Since not everything is HD, even stations that normally broadcast HD sometimes need to use SD video. In this case, they "upconvert" the SD video to HD.
This doesn't mean that video is now HD (you can't add resolution that doesn't exist). It just means the video has essentially been expaned to fit the vertical resolution of the station's HD signal. However, most SD video will have black bars on either side since it isn't the same size as widescreen HD video.
Sometimes SD video can look better on the HD channel than it normally would on the SD station. This is because HD channels get more bandwith (available space) on a cable or satellite provider. The SD video ends up with much less compression since the staion is being given enough room for HD video, which takes up more than 5 times the space.
Some stations place "pillar bars" on the sides of SD video to fill in the empty portions on the sides. Other stations stretch the SD video to fill the screen. The downside of stretching is it makes people look short and fat and and can make the video look more fuzzy by expanding it so much. A few stations use a "dynamic stretch" that stretch the edges of the video more than the middle. For the most part, this helps keep objects in the middle of the screen looking normal, but things at the edges will look warped. The last technique involves expanding the whole image to make it fill the screen. This has two problems. The first is that parts of the top and bottom of the video get cut off. The second part is the video can get very fuzzy when expanded that much.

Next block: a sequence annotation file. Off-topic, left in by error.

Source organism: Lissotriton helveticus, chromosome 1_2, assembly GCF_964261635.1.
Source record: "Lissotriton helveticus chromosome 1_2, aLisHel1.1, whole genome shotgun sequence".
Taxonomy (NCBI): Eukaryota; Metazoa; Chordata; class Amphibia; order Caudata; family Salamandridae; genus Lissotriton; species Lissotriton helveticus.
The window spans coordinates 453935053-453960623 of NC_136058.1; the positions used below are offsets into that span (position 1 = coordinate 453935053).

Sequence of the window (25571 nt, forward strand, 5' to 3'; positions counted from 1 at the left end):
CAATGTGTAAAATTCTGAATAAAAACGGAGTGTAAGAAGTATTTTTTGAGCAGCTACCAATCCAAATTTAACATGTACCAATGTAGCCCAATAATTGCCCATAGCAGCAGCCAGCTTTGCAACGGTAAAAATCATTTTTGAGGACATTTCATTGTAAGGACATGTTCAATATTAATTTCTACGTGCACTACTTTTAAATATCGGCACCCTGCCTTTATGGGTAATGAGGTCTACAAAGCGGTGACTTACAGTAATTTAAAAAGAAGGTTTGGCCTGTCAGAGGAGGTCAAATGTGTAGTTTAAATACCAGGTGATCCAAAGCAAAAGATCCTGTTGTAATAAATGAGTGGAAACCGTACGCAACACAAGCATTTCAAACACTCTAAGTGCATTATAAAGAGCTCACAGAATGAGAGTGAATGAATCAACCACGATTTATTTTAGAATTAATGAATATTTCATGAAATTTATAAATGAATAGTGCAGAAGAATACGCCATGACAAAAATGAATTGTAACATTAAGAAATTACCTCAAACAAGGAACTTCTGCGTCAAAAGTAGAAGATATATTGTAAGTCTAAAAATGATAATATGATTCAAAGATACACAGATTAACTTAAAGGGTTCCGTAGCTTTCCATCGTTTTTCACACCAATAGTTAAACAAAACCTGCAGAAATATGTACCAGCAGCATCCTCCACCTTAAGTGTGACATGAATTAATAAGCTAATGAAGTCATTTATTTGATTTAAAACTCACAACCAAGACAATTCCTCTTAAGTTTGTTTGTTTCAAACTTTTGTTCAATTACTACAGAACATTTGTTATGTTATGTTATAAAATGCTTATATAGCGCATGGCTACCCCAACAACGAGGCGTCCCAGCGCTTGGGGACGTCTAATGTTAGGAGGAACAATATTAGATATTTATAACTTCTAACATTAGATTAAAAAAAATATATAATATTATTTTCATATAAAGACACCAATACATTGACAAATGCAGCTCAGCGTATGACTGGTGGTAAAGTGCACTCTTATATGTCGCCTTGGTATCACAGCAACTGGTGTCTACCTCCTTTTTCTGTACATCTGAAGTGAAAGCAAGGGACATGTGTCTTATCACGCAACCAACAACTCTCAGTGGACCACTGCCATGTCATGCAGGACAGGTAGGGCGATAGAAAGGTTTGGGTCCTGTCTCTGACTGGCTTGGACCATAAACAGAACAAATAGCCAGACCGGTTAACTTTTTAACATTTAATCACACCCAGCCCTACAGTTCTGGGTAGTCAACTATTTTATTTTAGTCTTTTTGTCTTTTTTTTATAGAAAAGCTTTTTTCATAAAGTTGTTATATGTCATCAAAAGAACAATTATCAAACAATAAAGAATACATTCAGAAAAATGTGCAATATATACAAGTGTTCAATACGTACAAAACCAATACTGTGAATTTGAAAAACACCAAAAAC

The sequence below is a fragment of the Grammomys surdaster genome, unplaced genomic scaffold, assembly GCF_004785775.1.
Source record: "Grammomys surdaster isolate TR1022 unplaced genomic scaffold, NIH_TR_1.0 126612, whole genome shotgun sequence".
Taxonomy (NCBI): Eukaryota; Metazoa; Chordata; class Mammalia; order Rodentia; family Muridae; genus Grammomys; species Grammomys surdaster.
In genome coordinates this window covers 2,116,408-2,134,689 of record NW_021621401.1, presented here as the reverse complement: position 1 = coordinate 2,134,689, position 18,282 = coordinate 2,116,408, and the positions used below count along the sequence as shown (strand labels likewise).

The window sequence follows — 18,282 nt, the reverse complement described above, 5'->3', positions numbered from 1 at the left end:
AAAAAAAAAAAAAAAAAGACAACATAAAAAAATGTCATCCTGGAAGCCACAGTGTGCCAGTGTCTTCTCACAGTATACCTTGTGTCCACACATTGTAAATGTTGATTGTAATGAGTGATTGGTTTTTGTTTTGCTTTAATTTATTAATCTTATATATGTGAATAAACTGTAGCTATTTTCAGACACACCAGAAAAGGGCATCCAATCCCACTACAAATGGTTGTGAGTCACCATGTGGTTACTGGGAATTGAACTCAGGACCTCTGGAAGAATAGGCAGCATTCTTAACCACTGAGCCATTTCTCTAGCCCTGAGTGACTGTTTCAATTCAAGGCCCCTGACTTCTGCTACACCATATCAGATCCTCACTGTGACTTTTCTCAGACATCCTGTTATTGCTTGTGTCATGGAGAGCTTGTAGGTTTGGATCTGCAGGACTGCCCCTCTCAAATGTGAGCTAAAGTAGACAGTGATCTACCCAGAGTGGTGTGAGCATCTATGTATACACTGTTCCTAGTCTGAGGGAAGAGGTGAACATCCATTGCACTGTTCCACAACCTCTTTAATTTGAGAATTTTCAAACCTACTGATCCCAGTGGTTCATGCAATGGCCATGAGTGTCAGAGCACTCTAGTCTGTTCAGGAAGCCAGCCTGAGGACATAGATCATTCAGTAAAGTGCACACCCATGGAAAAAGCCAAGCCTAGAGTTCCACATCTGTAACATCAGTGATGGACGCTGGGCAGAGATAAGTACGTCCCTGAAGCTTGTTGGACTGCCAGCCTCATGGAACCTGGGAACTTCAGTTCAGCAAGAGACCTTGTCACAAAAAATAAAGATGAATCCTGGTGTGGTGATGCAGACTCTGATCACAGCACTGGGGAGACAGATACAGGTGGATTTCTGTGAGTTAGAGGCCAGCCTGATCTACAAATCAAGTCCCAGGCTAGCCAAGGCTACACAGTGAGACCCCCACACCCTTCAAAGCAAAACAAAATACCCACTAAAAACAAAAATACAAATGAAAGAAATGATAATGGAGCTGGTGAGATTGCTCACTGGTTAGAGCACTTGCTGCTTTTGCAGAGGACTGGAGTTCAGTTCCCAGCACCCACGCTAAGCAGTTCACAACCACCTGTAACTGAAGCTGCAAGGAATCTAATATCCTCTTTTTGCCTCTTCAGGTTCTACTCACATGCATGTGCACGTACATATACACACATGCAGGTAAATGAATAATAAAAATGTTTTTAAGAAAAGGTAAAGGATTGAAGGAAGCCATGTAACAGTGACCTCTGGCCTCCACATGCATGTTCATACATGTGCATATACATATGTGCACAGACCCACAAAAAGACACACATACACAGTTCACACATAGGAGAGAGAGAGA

Okay, so you're thinking, "I'll just look for pillar boxes or blown-up/stretched video and I'll know it's SD, right?"
Unfortunately, to make things a bit confusing, there exists a sneaky thing known as widescreen SD (also know as Enhanced Definition Television, or EDTV). It's lower resolution SD video, but in the same widescreen dimensions as HD video uses. The biggest use of widescreen SD is in sporting events where you can't use an HD camera. Racing uses SD cameras inside cars and golf often uses them for ground cameras that move from hole to hole. The reason for this is these cameras are often wireless. Most portable wireless technology doesn't have enough bandwidth to fit all that information HD video contains. As a result, those cameras would likely look worse if they were transmitting HD since the video would need to be compressed so much. Most reality TV shows use SD cameras since the shows often need so many cameras, or need very small "spy-cams".
When it comes to picking out SD video (even when it's widescreen), you can usually tell the difference if you pay attention. Even widescreen SD video will look a bit more fuzzy than the HD. Of course, if the whole broadcast is undergoing a lot of compression, the HD won't look much better. However, SD video becomes very obvious in a clean, high-bandwidth broadcast.